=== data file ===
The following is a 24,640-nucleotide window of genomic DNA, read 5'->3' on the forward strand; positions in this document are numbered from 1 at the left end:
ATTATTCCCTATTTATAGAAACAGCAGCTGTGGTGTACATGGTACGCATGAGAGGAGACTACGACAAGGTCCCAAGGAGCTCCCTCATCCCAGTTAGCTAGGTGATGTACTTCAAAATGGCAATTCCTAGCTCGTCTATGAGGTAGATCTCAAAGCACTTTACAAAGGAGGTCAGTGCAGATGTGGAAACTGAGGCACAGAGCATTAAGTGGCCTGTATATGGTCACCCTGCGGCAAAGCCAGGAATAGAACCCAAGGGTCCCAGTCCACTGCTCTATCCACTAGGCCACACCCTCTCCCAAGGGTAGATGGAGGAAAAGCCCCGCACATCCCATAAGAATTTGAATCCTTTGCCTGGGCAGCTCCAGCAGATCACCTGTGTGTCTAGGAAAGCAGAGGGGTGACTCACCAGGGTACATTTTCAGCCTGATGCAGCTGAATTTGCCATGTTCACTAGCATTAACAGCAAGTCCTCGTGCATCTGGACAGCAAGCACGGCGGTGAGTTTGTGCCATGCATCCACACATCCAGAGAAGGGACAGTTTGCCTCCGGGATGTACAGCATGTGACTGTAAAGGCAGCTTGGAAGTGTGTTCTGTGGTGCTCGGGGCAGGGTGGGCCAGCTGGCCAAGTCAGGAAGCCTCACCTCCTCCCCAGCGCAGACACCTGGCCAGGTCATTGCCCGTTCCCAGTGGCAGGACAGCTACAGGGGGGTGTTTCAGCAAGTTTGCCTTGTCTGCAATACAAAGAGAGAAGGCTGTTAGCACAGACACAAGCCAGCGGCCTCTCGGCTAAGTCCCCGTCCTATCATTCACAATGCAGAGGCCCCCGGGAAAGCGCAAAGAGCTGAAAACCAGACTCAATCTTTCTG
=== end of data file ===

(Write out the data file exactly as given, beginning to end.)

The following is a 24,640-nucleotide window of genomic DNA, read 5'->3' on the forward strand; positions in this document are numbered from 1 at the left end:
ATTATTCCCTATTTATAGAAACAGCAGCTGTGGTGTACATGGTACGCATGAGAGGAGACTACGACAAGGTCCCAAGGAGCTCCCTCATCCCAGTTAGCTAGGTGATGTACTTCAAAATGGCAATTCCTAGCTCGTCTATGAGGTAGATCTCAAAGCACTTTACAAAGGAGGTCAGTGCAGATGTGGAAACTGAGGCACAGAGCATTAAGTGGCCTGTATATGGTCACCCTGCGGCAAAGCCAGGAATAGAACCCAAGGGTCCCAGTCCACTGCTCTATCCACTAGGCCACACCCTCTCCCAAGGGTAGATGGAGGAAAAGCCCCGCACATCCCATAAGAATTTGAATCCTTTGCCTGGGCAGCTCCAGCAGATCACCTGTGTGTCTAGGAAAGCAGAGGGGTGACTCACCAGGGTACATTTTCAGCCTGATGCAGCTGAATTTGCCATGTTCACTAGCATTAACAGCAAGTCCTCGTGCATCTGGACAGCAAGCACGGCGGTGAGTTTGTGCCATGCATCCACACATCCAGAGAAGGGACAGTTTGCCTCCGGGATGTACAGCATGTGACTGTAAAGGCAGCTTGGAAGTGTGTTCTGTGGTGCTCGGGGCAGGGTGGGCCAGCTGGCCAAGTCAGGAAGCCTCACCTCCTCCCCAGCGCAGACACCTGGCCAGGTCATTGCCCGTTCCCAGTGGCAGGACAGCTACAGGGGGGTGTTTCAGCAAGTTTGCCTTGTCTGCAATACAAAGAGAGAAGGCTGTTAGCACAGACACAAGCCAGCGGCCTCTCGGCTAAGTCCCCGTCCTATCATTCACAATGCAGAGGCCCCCGGGAAAGCGCAAAGAGCTGAAAACCAGACTCAATCTTTCTG